Afesis in Action March 2017: What Afesis-corplan taught me about activism

Home|Afesis in Action|Afesis in Action March 2017: What Afesis-corplan taught me about activism

Since I was very young, I’ve always wanted to help people. I’ve known from the beginning that, no matter what work I end up doing, it had to be something that left the world a better place. Fast forward to 2017 and I was looking for somewhere to intern while I complete my studies at university. Luckily, a family member of mine recommended a non-government organisation (NGO) situated right here in my home town of East London. The NGO’s name is Afesis-corplan.

A quick dip into their website showed me that their expertise lay in helping local communities promote sustainable development and easy access to local government. In other words, it sounded right up my alley. As a former journalism student who had worked with a number of local publications before, I realised that I could use my skills I’d learnt along the way to help them with the social media side of things (blogs, websites, and so on). And so, a few days later, I began my internship at Afesis-corplan.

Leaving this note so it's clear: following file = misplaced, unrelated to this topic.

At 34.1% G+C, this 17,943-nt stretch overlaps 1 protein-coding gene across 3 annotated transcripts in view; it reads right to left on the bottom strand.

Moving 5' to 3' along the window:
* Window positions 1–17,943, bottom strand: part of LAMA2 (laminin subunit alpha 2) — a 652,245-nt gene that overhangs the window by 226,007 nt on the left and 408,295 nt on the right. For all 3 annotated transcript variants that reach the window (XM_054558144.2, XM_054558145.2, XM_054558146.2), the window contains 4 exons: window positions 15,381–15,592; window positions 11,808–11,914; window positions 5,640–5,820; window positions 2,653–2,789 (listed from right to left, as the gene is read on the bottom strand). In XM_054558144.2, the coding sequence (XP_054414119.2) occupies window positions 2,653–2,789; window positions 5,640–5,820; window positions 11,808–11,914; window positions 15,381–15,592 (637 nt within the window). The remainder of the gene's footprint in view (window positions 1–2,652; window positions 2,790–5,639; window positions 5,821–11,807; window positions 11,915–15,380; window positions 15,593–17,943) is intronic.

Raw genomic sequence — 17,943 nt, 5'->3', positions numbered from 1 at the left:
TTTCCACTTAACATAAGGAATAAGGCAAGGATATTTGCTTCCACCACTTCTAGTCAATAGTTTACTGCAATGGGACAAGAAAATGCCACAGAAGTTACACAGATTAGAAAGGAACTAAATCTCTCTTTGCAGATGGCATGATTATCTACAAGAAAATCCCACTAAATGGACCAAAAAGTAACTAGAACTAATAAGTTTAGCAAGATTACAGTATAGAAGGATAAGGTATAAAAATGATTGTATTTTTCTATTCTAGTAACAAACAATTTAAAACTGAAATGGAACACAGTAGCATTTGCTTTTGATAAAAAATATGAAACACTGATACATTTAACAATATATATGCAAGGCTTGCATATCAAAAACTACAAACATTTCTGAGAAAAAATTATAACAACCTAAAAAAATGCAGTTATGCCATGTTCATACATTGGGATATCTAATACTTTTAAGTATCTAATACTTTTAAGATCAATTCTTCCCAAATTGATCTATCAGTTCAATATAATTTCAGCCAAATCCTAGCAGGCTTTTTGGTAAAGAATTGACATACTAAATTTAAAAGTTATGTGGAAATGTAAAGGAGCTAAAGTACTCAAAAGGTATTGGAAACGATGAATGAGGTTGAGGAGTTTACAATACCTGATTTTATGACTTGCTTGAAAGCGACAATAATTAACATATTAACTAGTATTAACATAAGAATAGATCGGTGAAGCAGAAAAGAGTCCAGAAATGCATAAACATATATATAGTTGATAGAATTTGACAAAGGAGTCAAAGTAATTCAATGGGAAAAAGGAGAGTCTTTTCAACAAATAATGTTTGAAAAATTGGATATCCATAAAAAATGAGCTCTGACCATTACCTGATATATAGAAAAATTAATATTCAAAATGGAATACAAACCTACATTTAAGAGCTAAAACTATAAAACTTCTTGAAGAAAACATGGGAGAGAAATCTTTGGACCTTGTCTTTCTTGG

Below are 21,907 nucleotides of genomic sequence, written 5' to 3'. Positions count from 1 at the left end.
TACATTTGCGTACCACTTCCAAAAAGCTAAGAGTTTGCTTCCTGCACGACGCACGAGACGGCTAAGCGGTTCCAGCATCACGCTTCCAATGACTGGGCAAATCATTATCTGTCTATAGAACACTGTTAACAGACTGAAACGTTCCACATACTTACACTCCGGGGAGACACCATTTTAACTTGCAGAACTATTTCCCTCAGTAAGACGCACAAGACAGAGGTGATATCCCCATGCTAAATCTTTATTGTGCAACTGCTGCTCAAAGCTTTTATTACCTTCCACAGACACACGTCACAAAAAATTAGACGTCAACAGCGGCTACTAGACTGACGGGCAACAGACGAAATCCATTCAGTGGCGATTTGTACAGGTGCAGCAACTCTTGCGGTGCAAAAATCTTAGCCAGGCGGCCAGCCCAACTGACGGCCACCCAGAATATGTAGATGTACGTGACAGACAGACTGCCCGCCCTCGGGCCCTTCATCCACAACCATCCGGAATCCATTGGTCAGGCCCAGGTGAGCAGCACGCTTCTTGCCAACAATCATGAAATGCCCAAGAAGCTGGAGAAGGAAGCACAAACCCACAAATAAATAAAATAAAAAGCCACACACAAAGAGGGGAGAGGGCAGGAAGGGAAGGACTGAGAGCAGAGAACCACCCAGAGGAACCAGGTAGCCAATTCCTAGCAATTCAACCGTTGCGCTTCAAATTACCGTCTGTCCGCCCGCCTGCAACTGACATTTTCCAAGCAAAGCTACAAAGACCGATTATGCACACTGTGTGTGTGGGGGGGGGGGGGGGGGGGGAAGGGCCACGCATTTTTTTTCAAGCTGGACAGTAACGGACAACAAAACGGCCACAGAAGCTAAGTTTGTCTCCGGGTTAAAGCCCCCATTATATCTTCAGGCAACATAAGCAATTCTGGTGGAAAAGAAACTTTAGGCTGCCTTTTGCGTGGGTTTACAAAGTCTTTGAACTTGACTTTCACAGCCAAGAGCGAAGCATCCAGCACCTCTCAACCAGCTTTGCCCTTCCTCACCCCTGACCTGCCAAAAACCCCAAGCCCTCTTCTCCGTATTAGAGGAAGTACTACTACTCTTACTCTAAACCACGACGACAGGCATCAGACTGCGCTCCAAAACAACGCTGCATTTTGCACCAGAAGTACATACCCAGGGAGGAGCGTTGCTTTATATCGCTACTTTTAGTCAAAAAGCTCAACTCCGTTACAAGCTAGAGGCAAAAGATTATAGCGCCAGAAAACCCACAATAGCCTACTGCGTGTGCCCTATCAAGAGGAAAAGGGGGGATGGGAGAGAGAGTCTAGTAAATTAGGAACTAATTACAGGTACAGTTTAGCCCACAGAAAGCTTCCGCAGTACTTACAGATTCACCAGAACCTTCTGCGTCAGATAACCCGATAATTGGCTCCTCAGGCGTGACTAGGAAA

At first, I wasn’t quite sure what to expect. This was the first time I’d ever worked for an actual NGO before but thankfully the other members of Afesis-corplan were more than happy to get me settled in.

As the weeks went on, I came to realise just why organisations like Afesis-corplan are important. More than 20 years after the introduction of democracy, millions of South Africans still suffer the effects of the apartheid regime that leave them trapped in a cycle of poverty most will be powerless to escape on their own. NGOs like Afesis-corplan assist these people by working with them towards establishing sustainable solutions which allow them to access the resources they need in order to live full lives. These programmes range from the Accounting for Basic Services (ABS) programme – a programme aimed at tackling the inadequate use of resources by municipalities and building a rights-based approach to service delivery – to the Land for Human Settlement programme – within a unit whose purpose is to promote innovation in the land for human settlements approaches used by government.

I found that Afesis-corplan’s Theory of Change is simple, concise,easy to articulate and understand. The organisation has a vision of making a change in mindset; change in policy and change in living conditions and behaviour.

While we as a society have made significant strides towards a truly equal nation, there still remains many, MANY mountains to conquer before we finally get there and address the rising levels of inequality in our beloved South Africa. Therefore, it is vital that organisations like Afesis-corplan continue their work and continue helping communities in pulling themselves out of poverty and finally achieving the dream that, for many, remains just that, by nurturing and promoting active citizenry. 


 By Matthew Field, an intern at Afesis-corplan and a final year student at Rhode’s University. He is currently studying towards a Bachelor of Arts majoring in Politics & International Studies and Philosophy.